We’ll meet at Genevieve’s at 5:30 to have a brief business meeting and induct new Board members, then go together to the Gunter Theatre to hear Jacqueline Woodson, 2018-19 National Ambassador for Young People’s Literature. In celebration of national poetry month and as part of the Peace Center’s Poetic Conversations series, she will be discussing her book, Brown Girl Dreaming. This memoir reflects on Woodson’s time spent in Greenville’s African-American area of Nicholtown as a child and revisits the clash of the civil rights era from a young person’s perspective. This homecoming will focus on the power of poetry and dreams. The event is free and Emrys has reserved a block of seats. Please RSVP so we’ll know to save one for you.
Fête Thursday, formerly Fête Tuesday, is the primary fundraising event for Emrys! .The gala is a Mardi Gras theme that was originally held on Fat Tuesday beginning in 2013. Mardi Gras attire and masks are encouraged but not required. The event boasts a silent auction including some of the Upstate’s leading artist, music by the Soda City Brass Band, and fabulous Cajun food! The Emrys 2019 guests of honor are Jeanet Dreskin and Alan Ethridge as Regina and Rex. Fête Thursday takes place on Thursday, March 7, 2019 at The L, 211 East Broad Street, Greenville, 29601. Festivities begin at 7 p.m. Purchase your tickets today!
The Hub City/Emrys Writing Prize will be awarded in April 2019 for excellence in poetry or fiction. All entries must be received by midnight March 1, 2019. You must be at least 18 years of age to enter and a full-time resident of Greenville, Spartanburg, or Polk County, NC. Submissions open January 1, 2019.
The winner will receive a full scholarship to Hub City’s “Writing in Place” conference July 20-22 at Wofford College. Full scholarship includes: meals, room and board, and a manuscript critique with a faculty member.
Submit one unpublished short story or poem of no more than 10 double-spaced pages with 12-point type. You can make only one submission. Put your name and email address on a coversheet but not on the manuscript itself.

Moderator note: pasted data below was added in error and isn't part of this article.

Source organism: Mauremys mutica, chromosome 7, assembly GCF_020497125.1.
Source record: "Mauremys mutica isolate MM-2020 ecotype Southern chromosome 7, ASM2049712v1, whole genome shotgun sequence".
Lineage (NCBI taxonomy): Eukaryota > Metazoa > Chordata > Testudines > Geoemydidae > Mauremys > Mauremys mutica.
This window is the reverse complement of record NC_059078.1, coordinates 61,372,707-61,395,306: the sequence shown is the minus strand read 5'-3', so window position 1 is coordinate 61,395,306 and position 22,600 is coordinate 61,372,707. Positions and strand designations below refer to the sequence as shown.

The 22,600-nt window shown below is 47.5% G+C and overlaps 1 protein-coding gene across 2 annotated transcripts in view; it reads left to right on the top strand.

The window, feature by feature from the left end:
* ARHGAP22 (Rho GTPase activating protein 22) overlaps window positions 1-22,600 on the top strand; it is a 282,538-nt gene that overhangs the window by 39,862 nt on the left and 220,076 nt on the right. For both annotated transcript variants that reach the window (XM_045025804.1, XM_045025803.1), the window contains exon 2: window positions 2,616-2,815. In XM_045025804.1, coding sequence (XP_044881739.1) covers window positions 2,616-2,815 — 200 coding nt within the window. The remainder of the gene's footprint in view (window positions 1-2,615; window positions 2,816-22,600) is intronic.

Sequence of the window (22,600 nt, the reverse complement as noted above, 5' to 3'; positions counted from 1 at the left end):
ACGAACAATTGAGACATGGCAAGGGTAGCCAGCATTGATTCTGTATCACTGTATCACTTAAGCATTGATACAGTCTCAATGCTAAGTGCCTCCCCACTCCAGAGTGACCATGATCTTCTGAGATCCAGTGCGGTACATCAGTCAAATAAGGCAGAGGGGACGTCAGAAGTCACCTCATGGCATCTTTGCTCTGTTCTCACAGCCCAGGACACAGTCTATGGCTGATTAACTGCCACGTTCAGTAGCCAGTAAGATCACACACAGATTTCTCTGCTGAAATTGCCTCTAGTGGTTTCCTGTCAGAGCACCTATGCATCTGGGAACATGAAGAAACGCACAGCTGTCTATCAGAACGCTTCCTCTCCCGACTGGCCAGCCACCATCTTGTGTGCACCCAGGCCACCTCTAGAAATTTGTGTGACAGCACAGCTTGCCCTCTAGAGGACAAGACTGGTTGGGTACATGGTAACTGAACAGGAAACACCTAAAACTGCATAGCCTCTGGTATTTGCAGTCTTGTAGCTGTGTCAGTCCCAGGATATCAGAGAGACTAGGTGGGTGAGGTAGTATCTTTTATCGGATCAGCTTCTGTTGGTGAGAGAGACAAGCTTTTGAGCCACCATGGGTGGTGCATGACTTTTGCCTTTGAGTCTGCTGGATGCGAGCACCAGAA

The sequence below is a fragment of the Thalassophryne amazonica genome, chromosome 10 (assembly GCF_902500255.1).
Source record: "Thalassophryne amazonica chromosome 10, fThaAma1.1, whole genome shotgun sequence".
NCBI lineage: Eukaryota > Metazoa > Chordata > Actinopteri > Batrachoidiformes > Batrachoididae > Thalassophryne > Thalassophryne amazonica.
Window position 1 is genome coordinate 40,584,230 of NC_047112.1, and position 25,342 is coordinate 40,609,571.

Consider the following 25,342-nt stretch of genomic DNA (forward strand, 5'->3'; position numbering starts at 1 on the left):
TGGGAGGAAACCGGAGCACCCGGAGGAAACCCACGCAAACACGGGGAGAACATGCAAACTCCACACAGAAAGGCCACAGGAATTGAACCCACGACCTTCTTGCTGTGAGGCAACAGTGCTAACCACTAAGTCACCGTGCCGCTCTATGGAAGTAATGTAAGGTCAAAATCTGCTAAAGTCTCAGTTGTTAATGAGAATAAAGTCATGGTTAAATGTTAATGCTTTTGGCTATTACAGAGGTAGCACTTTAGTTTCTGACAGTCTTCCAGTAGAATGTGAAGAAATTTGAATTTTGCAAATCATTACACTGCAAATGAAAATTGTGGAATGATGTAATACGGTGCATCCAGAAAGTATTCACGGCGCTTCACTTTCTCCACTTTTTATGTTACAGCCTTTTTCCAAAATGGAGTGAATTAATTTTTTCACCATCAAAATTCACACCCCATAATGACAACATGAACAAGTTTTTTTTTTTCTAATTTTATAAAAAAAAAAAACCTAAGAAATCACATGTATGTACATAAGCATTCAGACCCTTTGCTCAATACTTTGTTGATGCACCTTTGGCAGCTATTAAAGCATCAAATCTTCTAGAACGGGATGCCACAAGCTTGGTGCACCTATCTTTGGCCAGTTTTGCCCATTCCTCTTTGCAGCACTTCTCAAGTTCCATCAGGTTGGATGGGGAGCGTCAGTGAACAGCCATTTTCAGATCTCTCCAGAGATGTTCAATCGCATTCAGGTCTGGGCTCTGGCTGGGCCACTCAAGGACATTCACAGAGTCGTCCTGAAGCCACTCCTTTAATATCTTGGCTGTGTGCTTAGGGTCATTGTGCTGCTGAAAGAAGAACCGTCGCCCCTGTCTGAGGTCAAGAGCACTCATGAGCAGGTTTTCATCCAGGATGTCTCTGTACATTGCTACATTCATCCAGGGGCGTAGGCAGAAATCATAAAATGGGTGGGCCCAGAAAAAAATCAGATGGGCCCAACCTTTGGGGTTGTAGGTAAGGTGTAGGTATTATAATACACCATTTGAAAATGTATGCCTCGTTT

All entries must be submitted electronically. Submit here.
This contest is sponsored annually by the Hub City Writers Project of Spartanburg and the Emrys Foundation of Greenville. Board members and employees are not eligible for the prize. Winners may not submit in the year following their award.
Last year's winner was Darlene Cah, and the runner up was Nancy Pemberton.
“It is not for me to imagine what passes/between a cow and a Pekingese noticing each other/in the spring snow, across an electric fence,” Jacob Boyd assures us in his Frost-inspired “One Looks at Two.” But this poet’s concern not to overreach—to avoid an overly easy recourse to personification or the sublime—is in concert with his commitment to lyrical accuracy. In poem after poem, he takes this imperative not only to animals wild and domesticated, but also to friends, neighbors, and an American landscape as vivid and tactile as “a hallway through Oklahoma, nightlights, a Mustang, a map in the front matter.” Boyd’s companionable voice will bring you readily along for the ride. But he is also the maker of startlingly, seriously astute and beautiful poems. He’s a poet who wears his lyricism lightly. But this Stilt House, while intentionally humble, is architecture built on nerve and lyrical air. — Christina Pugh
Order your copy today. We expect books to ship by December!